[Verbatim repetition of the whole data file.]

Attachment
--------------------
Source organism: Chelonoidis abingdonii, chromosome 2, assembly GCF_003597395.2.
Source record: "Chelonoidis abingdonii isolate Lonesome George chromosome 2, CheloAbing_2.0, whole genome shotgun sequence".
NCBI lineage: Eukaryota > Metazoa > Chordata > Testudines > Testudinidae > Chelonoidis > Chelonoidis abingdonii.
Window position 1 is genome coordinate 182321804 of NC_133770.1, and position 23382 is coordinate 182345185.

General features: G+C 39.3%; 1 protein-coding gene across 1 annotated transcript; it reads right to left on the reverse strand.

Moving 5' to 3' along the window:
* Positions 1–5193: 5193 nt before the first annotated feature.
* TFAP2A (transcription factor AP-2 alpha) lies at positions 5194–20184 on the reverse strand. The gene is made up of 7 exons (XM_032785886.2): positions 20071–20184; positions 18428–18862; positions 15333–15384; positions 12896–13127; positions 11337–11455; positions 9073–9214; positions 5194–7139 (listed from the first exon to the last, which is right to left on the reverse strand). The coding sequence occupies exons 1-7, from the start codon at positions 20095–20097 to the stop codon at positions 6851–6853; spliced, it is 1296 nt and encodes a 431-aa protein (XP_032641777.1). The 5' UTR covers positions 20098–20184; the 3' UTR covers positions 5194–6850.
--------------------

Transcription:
Source organism: Chelonoidis abingdonii, chromosome 2, assembly GCF_003597395.2.
Source record: "Chelonoidis abingdonii isolate Lonesome George chromosome 2, CheloAbing_2.0, whole genome shotgun sequence".
NCBI lineage: Eukaryota > Metazoa > Chordata > Testudines > Testudinidae > Chelonoidis > Chelonoidis abingdonii.
Window position 1 is genome coordinate 182321804 of NC_133770.1, and position 23382 is coordinate 182345185.

General features: G+C 39.3%; 1 protein-coding gene across 1 annotated transcript; it reads right to left on the reverse strand.

Moving 5' to 3' along the window:
* Positions 1–5193: 5193 nt before the first annotated feature.
* TFAP2A (transcription factor AP-2 alpha) lies at positions 5194–20184 on the reverse strand. The gene is made up of 7 exons (XM_032785886.2): positions 20071–20184; positions 18428–18862; positions 15333–15384; positions 12896–13127; positions 11337–11455; positions 9073–9214; positions 5194–7139 (listed from the first exon to the last, which is right to left on the reverse strand). The coding sequence occupies exons 1-7, from the start codon at positions 20095–20097 to the stop codon at positions 6851–6853; spliced, it is 1296 nt and encodes a 431-aa protein (XP_032641777.1). The 5' UTR covers positions 20098–20184; the 3' UTR covers positions 5194–6850.